MR. SABRI BEN-ACHOUR
We head back to D.C. now for the story of the world's newest nation and the man who represents that nation here in the District. South Sudan celebrated the first anniversary of its independence in July. Later that month, the country's first ambassador to Washington presented his credentials at the White House, which means diplomatic relations with the U.S. officially started. "Metro Connection's" Jacob Fenston sat down with Ambassador Akec Khoc to find out what it takes to start a new country.
MR. JACOB FENSTON
When I first visited the embassy of South Sudan, the building was in the middle of a fire drill, everyone crowding the sidewalks outside. The embassy of the world's newest country is holed up in a cramped sixth floor suite of a nondescript office block downtown.
AMBASSADOR AKEC KHOC
There's no room at all. You have seen the office building.
Ambassador Akec Khoc says this space was leased before South Sudan gained independence and now they've outgrown it but can't afford to move just yet. His country sits on large oil reserves but hasn't been able to export that oil this year because of an ongoing dispute with Sudan. It's one of the many thorny issues still being worked out after the two countries split last year.
I began my conversation with the ambassador by asking about the legacy of Sudan's brutal, decades long civil war.
The fighting over the past twenty something years displaced a lot of people. I've read the number five million people were displaced and that's in a country whose population is about ten million. You lived in exile yourself, why did you leave and what brought you back, now to Washington representing your new nation?
Many people were exiled because of the conflict. It was an issue of economic marginalization, social marginalization and no respect for human rights, basic human rights. And therefore whoever could not agree with the government at that time had to choose between silence or active opposition.
And I did participate in the liberation struggle but also I found myself as a refugee in France. But as soon as peace came to Sudan there was no more reason for one to remain abroad, so many went back. I went back. I was fortunately integrated into the Foreign Service. Because when I was in France I also represented the Sudan people's liberation movement.
Was that a hard decision, you said it was sort of a decision, you know, people had to choose between silence or speaking up and then being, you know, facing the consequences of that. Was it a hard decision to leave and how did you decided to that?
It was certainly a hard decision to abroad yourself to start a new life where you are not sure what you are going to meet. It's not an easy decision to make and particularly if it involves taking other members of the family then the risks are very high.
Is one of the challenges of, you know, building a new nation, sort of living up to expectations, because there was such sort of celebration at independence and after the referendum for independence? Is it hard to live up to those expectations, is that a challenge now, you know, a year after independence?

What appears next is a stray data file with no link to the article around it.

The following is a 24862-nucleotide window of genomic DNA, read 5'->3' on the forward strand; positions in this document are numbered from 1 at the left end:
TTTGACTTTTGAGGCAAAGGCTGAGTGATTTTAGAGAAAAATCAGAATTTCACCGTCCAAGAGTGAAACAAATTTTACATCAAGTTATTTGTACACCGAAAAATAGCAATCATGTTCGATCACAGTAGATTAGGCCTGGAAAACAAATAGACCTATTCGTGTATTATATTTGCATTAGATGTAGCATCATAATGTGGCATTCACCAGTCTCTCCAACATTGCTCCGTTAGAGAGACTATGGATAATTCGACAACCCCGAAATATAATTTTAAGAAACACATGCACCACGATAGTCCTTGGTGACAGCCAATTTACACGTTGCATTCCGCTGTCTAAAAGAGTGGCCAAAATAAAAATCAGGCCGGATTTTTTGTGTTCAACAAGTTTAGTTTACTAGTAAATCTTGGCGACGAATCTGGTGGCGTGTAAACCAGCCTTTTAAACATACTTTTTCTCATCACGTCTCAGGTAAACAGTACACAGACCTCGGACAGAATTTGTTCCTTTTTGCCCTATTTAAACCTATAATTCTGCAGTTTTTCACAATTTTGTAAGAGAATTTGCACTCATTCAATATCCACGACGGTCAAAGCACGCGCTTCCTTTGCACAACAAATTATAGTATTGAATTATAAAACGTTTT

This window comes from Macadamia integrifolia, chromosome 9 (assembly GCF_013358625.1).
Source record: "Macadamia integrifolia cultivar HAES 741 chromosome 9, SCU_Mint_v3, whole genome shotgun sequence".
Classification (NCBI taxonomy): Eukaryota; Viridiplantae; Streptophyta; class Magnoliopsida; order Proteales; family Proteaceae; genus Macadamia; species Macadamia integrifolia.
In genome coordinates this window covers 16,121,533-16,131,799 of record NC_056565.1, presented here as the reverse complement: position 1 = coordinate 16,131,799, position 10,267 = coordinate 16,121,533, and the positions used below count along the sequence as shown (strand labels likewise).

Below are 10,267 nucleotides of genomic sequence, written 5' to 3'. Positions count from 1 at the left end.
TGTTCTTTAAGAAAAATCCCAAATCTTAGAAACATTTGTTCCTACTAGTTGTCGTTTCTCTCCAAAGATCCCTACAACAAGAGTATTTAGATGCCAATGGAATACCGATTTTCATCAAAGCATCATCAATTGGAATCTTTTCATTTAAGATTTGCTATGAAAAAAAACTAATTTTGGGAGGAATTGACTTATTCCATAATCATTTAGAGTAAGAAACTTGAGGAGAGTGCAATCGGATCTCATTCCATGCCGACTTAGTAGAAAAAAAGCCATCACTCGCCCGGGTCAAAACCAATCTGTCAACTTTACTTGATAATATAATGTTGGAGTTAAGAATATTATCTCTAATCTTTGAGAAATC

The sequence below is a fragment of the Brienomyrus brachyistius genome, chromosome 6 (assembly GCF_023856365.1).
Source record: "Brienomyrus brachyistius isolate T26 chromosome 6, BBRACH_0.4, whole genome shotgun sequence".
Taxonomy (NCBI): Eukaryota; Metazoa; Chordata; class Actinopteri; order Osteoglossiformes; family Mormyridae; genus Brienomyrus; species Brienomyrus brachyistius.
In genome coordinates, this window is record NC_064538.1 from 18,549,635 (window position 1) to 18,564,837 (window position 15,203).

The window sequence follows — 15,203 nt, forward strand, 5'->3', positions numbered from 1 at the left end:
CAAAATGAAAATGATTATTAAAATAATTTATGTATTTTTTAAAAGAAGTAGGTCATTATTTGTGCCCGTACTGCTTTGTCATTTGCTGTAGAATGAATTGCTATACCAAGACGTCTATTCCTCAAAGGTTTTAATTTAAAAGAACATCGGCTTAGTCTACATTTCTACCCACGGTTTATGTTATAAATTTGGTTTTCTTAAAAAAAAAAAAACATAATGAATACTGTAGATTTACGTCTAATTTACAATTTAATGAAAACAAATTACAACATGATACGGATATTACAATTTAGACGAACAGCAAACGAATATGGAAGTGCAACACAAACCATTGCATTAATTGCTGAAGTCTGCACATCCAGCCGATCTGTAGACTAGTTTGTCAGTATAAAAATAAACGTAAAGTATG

It is a great challenge, simply because expectation, when it is not met, then it turns into disappointment. And the expectation for South Sudan from South Sudanese people has been tremendous and great.
You've lived in Washington off and on for a few years, what are your impressions of the city? What are your thoughts about living here?
I love living in D.C. because it is open. The roads are wider than in many other towns and all the service that you may need is available.
You've gotten to see, as well, the presidential election process up close this season. Has that been interesting?
It is very interesting for the content of democracy in America. We have so much to learn because we are a new nation and we want to do it right from the beginning, including elections presidential or legislative. I am learning, this is what makes America a great nation.
Ambassador Akec Khoc, thanks so much for talking with me.
Thank you very much and it is my honor.
That was South Sudan's new ambassador to Washington, Akec Khoc, speaking with Jacob Fenston.
And that's "Metro Connection" for this week. We heard from WAMU's Jacob Fenston, Emily Berman and Kavitha Cardoza along with reporter Heather Taylor. WAMU's managing editor of news is Meymo Lyons. "Metro Connection's" managing producer is Tara Boyle. Lauren Landau is our editorial assistant. Our intern is Raphaella Bennin. Lauren Landau and Raphaella Bennin produce "Door to Door." Thanks, as always, to the WAMU engineering and digital media teams for their help with production and the "Metro Connection" website.
Our theme song, ''Every Little Bit Hurts," our "Door to Door" theme "No, Girl" are from the album "Title Tracks" by John Davis and used with permission of the Ernest Jennings Record Company. You can see all the music we use on our website, metroconnection.org. Just click on a story and you'll find information about its accompanying song.
Also on metroconnection.org you can find our Twitter and Facebook links, you can read free transcripts of stories and if you missed part of today's show you can hear the whole thing by clicking the this week on "Metro Connection" link. To hear our most recent episodes, click the podcast link or find us on iTunes.
We hope you can join us next week when we'll bring you a show all about House and Home. We'll go house-hunting at a former prison and we'll spend some time on the streets with a D.C. woman who walks around town all night with her baby because she has no place to call home.
UNIDENTIFIED FEMALE #1
And I'm even calling a shelter hotline at night. Like, Ma'am, I'm outside with my kid right now. I have nowhere to go. My son is two months old, you know, I have nowhere.
I'm Sabri Ben-Achour and thanks for listening to "Metro Connection," a production of WAMU 88.5 news.
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